Ben Klass is back and this time he means it
Last August, Ben grabbed some well-deserved attention with the open letter he addressed to Bell CEO George Cope. In his “I am Canadian” piece, Ben debunked point after absurd point in Cope’s post, which ran on the Bell site under the title “An open letter to all Canadians.” Cope was delivering another salvo in the incumbents’ wacky wireless war against the Harper government and its outrageous idea they should let Verizon enter our market to compete with the Big Three.
For all its merits, Ben’s open letter was an irritant Cope could afford to ignore with impunity (I don’t imagine folks in Bell’s C-suite have been working on their sense of irony since August; and funny how whenever an incumbent CEO insists on a level playing field, you can be darn sure he means exactly the opposite). But that was then, this is now, and Ben has turned up the heat on Bell, way up.
As has been noted widely on the Web the past few days, Ben filed a Part 1 Application with the Commission on Wednesday, essentially a formal complaint that Bell is in breach of both the Telecommunications Act and certain regulatory policies. Commission staff have accepted his filing and posted it on their site for comment. Depending on what happens in the next week or two, Ben’s application could be transformed into a public consultation involving all the wireless carriers. (If you want to read Ben for yourself, I’ve uploaded his application and cover letter to the Commission in a zipped folder here.)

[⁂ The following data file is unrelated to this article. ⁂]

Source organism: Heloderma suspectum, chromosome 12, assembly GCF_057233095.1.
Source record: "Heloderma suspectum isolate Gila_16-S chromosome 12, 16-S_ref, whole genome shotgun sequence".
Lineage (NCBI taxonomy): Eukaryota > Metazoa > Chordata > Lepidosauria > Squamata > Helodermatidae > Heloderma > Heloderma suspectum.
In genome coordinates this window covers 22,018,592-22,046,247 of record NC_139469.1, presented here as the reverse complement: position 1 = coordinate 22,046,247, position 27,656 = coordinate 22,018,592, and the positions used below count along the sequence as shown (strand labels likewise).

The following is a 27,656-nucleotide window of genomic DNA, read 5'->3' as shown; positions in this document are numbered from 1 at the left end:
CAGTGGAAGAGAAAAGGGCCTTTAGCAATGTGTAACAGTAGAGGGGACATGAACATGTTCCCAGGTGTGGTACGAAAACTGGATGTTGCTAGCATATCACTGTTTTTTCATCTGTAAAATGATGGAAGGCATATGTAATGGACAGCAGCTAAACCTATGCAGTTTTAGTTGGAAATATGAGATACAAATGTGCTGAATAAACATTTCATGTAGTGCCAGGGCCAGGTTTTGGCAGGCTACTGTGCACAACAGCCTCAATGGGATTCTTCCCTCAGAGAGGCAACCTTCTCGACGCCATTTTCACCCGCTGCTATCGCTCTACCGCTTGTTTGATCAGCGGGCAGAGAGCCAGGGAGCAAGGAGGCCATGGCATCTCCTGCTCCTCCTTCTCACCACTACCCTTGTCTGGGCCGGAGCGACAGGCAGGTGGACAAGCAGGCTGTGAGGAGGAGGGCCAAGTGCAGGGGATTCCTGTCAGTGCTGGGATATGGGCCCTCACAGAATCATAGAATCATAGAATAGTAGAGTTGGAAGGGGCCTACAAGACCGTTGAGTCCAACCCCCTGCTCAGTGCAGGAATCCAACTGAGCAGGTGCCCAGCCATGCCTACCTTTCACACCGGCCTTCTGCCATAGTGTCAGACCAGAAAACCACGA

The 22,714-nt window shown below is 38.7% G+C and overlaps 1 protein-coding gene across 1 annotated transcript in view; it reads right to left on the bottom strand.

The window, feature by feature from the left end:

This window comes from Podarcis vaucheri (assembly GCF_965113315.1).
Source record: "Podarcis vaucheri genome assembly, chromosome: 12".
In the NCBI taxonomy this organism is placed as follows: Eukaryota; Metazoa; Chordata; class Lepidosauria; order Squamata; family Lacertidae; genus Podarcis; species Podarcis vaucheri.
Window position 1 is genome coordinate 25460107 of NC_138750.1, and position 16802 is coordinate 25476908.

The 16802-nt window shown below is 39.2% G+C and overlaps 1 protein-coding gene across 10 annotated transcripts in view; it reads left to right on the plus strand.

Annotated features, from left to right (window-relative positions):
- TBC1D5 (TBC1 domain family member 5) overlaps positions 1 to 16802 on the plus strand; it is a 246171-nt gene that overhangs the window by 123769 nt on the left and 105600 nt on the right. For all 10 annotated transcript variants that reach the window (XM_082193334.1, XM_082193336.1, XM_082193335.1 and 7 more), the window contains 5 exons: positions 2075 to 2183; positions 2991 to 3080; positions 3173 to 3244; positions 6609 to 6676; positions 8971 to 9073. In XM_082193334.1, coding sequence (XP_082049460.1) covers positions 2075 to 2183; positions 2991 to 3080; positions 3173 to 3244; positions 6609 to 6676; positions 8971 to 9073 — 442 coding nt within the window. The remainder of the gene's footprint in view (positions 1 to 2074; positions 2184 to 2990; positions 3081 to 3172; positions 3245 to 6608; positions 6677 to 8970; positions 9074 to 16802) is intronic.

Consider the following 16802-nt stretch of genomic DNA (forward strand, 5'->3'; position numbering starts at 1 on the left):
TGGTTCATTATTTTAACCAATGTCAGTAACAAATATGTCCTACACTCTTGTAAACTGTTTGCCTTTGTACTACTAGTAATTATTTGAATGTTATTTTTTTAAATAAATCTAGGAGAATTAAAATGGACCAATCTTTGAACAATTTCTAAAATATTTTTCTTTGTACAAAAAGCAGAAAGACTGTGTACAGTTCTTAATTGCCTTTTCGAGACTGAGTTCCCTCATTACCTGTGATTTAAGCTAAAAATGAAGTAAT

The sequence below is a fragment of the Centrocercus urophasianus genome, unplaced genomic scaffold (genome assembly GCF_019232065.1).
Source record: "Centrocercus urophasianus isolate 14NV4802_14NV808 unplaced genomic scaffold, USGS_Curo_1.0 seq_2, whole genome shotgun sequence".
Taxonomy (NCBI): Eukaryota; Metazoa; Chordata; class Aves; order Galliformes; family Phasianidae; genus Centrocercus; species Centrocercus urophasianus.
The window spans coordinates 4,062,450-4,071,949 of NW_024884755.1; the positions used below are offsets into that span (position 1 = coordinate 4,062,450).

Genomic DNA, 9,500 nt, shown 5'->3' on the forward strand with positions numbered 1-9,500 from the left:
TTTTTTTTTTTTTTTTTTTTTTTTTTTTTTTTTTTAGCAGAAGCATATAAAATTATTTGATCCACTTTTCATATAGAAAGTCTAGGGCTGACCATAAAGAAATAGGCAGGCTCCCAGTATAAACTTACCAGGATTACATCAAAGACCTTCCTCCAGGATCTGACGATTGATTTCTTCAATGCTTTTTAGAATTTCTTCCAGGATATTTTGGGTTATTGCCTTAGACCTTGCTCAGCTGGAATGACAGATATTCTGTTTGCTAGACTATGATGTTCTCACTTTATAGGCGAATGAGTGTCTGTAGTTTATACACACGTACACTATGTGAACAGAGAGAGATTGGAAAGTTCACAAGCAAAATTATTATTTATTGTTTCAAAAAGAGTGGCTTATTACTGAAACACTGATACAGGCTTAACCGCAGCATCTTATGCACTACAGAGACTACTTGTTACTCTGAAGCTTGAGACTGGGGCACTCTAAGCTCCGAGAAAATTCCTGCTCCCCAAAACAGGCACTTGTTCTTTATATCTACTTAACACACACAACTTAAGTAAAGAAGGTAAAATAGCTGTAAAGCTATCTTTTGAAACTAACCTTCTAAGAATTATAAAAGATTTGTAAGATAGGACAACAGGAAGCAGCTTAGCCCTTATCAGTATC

Imagine if cabs charged 800% more for Asian, elderly or female passengers…
The crux of Ben’s complaint: think of a marauding taxi cab
Consider this. You’re hailing a cab on a Toronto street (any Canadian city will do). You step up to the driver’s window and give him a destination. He announces he’ll be charging you eight times the metered rate. Huh? What happened to the rules? Ah, this cab line has its own rules, as does the only other cab line in Toronto. The metered fare is strictly for middle-aged white guys. If you’re of the female persuasion, too young, too old, a visible alien, poor, or in any way involved in public transit or ride-sharing… you’re shit outta luck.